The First LCA on Cultivated Beef Shows 88% Fewer GHGs Than Conventional

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SciFi Foods has conducted the world’s first Life Cycle Analysis on cultivated beef and the findings show significant benefits for the planet.

Researchers at The Ohio State University (OSU) conducted the Life Cycle Analysis (LCA) on cultivated beef — the first peer-reviewed research on the climate impacts of lab-grown protein versus its conventional live animal counterparts. The findings were published in the journal Sustainability.

The researchers looked at burgers made from cultivated beef along with plant-based ingredients including soy protein, produced by ScIFi Foods, the Bay Area startup that emerged from stealth mode earlier this year.

The findings

According to the findings, the SciFi Foods’ burgers reduced greenhouse gas emissions by 88.5 percent when compared to conventional beef burgers. Energy use dropped more than 37 percent, land use dropped more than 90 percent, and water used dropped by nearly 97 percent when the beef was grown in bioreactors.

The researchers note that some parts of the process were very similar to conventional beef, such as cold storage, packaging, and distribution, but they note “there was little doubt overall that the SciFi Burger had a significantly smaller environmental impact.”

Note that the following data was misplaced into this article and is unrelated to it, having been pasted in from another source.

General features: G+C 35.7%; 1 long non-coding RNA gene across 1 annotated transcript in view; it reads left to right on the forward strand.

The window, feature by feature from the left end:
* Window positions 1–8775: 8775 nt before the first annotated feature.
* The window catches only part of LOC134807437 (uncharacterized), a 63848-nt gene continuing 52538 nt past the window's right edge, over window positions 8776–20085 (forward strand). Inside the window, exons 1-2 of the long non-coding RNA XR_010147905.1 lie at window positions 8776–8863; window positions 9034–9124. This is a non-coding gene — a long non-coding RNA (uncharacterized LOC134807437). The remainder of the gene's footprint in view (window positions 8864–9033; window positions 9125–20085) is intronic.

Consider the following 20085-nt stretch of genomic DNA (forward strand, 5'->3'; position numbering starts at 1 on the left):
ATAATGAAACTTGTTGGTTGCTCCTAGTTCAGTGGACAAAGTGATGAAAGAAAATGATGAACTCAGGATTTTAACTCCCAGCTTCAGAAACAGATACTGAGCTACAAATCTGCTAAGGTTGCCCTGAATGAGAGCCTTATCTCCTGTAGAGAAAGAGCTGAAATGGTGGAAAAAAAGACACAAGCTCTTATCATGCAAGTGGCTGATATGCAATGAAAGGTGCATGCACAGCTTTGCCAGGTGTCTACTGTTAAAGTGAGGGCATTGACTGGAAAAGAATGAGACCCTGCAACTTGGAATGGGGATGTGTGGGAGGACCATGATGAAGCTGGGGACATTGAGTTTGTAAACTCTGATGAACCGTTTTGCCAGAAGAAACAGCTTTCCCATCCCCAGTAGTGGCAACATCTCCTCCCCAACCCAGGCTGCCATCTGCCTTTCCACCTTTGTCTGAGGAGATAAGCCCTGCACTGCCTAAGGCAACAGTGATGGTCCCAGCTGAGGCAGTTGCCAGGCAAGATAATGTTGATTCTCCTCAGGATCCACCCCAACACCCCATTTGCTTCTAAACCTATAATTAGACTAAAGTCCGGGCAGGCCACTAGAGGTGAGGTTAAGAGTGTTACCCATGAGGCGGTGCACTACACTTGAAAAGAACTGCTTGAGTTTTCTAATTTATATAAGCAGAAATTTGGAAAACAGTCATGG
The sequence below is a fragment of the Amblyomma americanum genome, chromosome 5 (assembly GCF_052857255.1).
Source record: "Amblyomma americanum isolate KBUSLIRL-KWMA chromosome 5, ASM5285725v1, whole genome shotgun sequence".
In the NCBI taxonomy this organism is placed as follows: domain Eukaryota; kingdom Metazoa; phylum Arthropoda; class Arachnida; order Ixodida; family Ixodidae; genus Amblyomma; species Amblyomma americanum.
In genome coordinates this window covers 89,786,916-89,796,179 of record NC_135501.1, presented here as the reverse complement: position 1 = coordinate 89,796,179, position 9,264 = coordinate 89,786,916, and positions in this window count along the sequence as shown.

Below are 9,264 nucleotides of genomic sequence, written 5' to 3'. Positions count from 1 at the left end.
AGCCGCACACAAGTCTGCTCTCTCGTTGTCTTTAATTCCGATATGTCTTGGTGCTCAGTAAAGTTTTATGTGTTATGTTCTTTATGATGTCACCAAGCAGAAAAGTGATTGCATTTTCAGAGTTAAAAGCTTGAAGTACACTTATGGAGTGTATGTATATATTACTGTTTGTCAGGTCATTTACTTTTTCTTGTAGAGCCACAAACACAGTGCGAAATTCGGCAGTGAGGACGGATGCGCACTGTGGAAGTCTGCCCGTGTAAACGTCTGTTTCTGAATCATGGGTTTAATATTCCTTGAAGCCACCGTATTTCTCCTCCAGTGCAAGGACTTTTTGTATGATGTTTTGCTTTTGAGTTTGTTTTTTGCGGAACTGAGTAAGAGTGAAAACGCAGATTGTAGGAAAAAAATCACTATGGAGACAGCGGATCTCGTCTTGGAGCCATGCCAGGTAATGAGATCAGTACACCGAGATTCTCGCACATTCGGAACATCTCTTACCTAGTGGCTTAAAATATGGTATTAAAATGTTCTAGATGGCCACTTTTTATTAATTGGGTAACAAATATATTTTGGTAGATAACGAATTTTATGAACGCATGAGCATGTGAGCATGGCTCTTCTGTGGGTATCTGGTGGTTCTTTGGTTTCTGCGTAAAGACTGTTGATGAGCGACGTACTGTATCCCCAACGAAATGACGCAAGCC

SciFi Foods cultivated meat produces 88% fewer GHGs than conventional | Courtesy

“There are many ways engineering and bioengineering is being utilized today to create a more sustainable future,” lead study author, Dr. Bhavik Bakshi, Richard M. Morrow Professor of Chemical and Biomolecular Engineering at OSU, said in a statement, “and this is just the onset when it comes to what science can do for the food system.” 

While the study only looked at SciFi’s products, the researchers say the findings validate the entire category — a significant milestone as regulatory approval nears in the U.S., following Upside Foods’ recent FDA GRAS status.

‘Leaving a positive mark on the planet’

[W]e’re proud to prove that yes, what we’re doing is truly making an impact, because as much as this is about delicious burgers, the crux of it is about leaving a positive mark on the planet,” said SciFi Foods’ co-founder and CEO Joshua March.

Methane emissions
Photo by Joachim Süß on Unsplash

The researchers say the study does not assume exclusive use of renewable energy, suggesting a shift to renewable resources could prove even more climate-friendly than conventional cattle farming.

Animal agriculture is a leading producer of emissions. According to the OSU researchers, agriculture and the food industry is responsible for 25 percent of all global emissions. The world’s leading climate scientists and public health organizations have called for drastic dietary shifts to reduce animal products in order to meet the Paris Agreement target of keeping temperatures from rising more than 1.5°C.


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